Secunda named vice chairman of Employee Welfare council

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Secunda named vice chairman of Employee Welfare council

Photo by Rebecca Rebholz/ rebecca.rebholz@marquette.edu

Photo by Rebecca Rebholz/ rebecca.rebholz@marquette.edu

Photo by Rebecca Rebholz/ rebecca.rebholz@marquette.edu

Photo by Rebecca Rebholz/ rebecca.rebholz@marquette.edu

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Photo by Rebecca Rebholz/ rebecca.rebholz@marquette.edu

Photo by Rebecca Rebholz/ rebecca.rebholz@marquette.edu

The U.S. Department of Labor appointed Marquette law professor Paul Secunda as vice chairman of its Advisory Council on Employee Welfare and Pension Benefit Plans.

Secunda, who has served on the council as a regular member since January 2013, will now take a leadership role for an added term. He will be responsible for generating reports for the secretary of labor on policies and regulations that affect employee benefits.

Secunda, whose expertise lies in labor and employment law, said he is looking forward to his new duties as vice chairman.

“I feel great because it gives me an opportunity to contribute to the debate about how employment benefits affect the American public,” Secunda said.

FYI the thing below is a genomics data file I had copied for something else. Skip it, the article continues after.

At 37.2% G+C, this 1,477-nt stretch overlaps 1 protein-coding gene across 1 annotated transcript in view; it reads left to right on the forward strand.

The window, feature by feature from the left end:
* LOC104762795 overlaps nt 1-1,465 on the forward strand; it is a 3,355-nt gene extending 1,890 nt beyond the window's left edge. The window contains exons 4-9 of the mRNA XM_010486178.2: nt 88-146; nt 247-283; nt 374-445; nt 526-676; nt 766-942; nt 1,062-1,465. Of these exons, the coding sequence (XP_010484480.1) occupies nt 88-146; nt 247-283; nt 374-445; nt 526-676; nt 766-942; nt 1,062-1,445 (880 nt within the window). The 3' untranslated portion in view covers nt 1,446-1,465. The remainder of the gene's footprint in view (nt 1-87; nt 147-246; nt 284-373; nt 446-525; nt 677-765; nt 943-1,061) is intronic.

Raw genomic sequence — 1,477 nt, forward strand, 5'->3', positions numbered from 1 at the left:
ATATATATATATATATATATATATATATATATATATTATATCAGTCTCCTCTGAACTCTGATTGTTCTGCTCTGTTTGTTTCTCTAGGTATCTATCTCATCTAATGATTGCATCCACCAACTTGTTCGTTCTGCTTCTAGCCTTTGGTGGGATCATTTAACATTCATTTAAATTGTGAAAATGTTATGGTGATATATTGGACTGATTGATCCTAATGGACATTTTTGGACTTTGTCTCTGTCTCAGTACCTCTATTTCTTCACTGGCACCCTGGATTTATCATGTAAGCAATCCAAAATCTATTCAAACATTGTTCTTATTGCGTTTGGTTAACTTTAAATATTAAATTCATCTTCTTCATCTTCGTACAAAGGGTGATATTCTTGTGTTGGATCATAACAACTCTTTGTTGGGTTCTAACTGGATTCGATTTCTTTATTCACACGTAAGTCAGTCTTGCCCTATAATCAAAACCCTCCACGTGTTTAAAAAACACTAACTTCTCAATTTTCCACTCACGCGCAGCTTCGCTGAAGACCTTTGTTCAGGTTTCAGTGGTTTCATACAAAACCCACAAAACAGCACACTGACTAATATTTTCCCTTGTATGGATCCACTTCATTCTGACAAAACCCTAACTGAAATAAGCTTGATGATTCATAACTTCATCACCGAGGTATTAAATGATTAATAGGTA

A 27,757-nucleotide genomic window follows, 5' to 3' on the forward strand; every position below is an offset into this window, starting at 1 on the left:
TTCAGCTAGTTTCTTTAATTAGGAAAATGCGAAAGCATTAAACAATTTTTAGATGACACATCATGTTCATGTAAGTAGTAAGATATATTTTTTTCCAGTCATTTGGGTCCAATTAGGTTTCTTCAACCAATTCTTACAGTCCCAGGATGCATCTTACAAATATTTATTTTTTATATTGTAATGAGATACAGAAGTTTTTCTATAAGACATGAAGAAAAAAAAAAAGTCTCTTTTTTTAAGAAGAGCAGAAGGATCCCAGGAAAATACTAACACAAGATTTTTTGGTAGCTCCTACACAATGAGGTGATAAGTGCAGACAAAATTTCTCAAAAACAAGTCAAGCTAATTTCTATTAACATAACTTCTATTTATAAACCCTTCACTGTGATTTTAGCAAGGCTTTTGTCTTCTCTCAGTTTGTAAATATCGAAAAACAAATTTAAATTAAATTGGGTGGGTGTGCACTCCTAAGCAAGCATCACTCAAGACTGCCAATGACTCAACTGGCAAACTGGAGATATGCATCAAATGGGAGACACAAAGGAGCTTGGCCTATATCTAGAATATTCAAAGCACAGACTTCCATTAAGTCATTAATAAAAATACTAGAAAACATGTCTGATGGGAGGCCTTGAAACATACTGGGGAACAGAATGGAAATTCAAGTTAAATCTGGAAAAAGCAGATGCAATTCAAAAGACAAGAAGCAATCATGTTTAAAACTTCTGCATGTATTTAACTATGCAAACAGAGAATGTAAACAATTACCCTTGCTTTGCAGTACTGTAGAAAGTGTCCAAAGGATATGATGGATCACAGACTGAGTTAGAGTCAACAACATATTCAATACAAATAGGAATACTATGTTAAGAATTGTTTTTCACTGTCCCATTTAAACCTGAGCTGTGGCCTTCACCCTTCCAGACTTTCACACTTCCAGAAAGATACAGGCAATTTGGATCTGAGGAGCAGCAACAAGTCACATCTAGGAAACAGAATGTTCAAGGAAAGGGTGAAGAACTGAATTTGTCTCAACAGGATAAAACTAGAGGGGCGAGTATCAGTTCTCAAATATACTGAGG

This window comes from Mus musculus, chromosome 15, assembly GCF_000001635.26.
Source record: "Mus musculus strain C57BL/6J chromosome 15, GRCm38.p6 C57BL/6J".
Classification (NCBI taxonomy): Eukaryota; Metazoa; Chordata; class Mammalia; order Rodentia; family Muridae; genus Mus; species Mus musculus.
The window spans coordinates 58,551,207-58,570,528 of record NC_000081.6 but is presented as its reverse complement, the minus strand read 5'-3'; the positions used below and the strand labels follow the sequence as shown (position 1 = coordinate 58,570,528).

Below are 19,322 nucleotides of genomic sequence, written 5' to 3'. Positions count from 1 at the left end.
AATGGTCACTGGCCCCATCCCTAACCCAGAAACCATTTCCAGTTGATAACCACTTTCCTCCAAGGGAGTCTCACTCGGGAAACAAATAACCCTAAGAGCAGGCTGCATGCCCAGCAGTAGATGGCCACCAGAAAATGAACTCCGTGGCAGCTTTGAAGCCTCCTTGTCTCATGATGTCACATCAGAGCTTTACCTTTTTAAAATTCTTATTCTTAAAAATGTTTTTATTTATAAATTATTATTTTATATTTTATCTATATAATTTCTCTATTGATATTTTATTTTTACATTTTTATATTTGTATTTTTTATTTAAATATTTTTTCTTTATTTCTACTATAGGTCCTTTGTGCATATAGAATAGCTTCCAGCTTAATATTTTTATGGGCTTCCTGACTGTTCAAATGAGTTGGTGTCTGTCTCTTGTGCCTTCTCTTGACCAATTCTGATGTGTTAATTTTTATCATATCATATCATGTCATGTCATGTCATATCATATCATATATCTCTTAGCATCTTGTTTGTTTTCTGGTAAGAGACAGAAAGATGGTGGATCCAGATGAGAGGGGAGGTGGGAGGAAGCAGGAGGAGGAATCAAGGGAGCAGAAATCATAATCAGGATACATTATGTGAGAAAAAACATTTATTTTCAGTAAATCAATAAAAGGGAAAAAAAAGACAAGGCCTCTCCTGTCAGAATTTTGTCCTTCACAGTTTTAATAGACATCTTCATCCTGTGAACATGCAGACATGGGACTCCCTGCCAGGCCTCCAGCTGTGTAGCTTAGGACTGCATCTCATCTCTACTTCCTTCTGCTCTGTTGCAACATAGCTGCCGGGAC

Matt Parlow, associate dean for academic affairs and Secunda’s colleague, said Secunda is nationally recognized for his work.

“It is unsurprising that national leaders turn to Professor Secunda for leadership in this area,” Parlow said in an email, “particularly given how widely published he is and his key role in organizing the national (Employee Retirement Income Security Act) conference being hosted by the law school this year.”

Though his new position will require him to visit the nation’s capital four times per year, Secunda said it will not affect his teaching and research obligations at Marquette.

“This is really secondary to my responsibilities at Marquette,” he said.

Secunda holds a bachelor’s degree in government from Harvard University and a law degree from Georgetown University, where he graduated in 1997 with honors.

From there, he worked as a law clerk for Judge Murray Schwartz in Delaware. After a four-year stint as a practicing lawyer in Philadelphia, Secunda received his first teaching position at the University of Mississippi in 2002.

He remained in Mississippi until 2008, when he was offered a position at Marquette’s Law School.

Secunda now teaches courses in employment law, labor and education law, as well as an introductory class in civil procedure.

Secunda said he was interested in employment and labor law because it was a legitimate avenue to make a noticeable difference in people’s lives.

“I’ve always enjoyed helping people with their real-life issues and this was the way to do that,” he said.

In addition, Secunda is a frequent consultant to the federal government in labor and employment law. He authored many amicus briefs for the U.S. Supreme Court, along with a slew of other published articles and essays in his area of expertise.

Joseph Kearney, dean of the law school, said Secunda’s work was vital to society as a whole.

“The retirement income of American workers is a matter of fundamental importance for our society,” Kearney said in an email, “and I am grateful that Professor Secunda is advancing the mission of Marquette University through not just his teaching and scholarship, but also through his public service in this area.”

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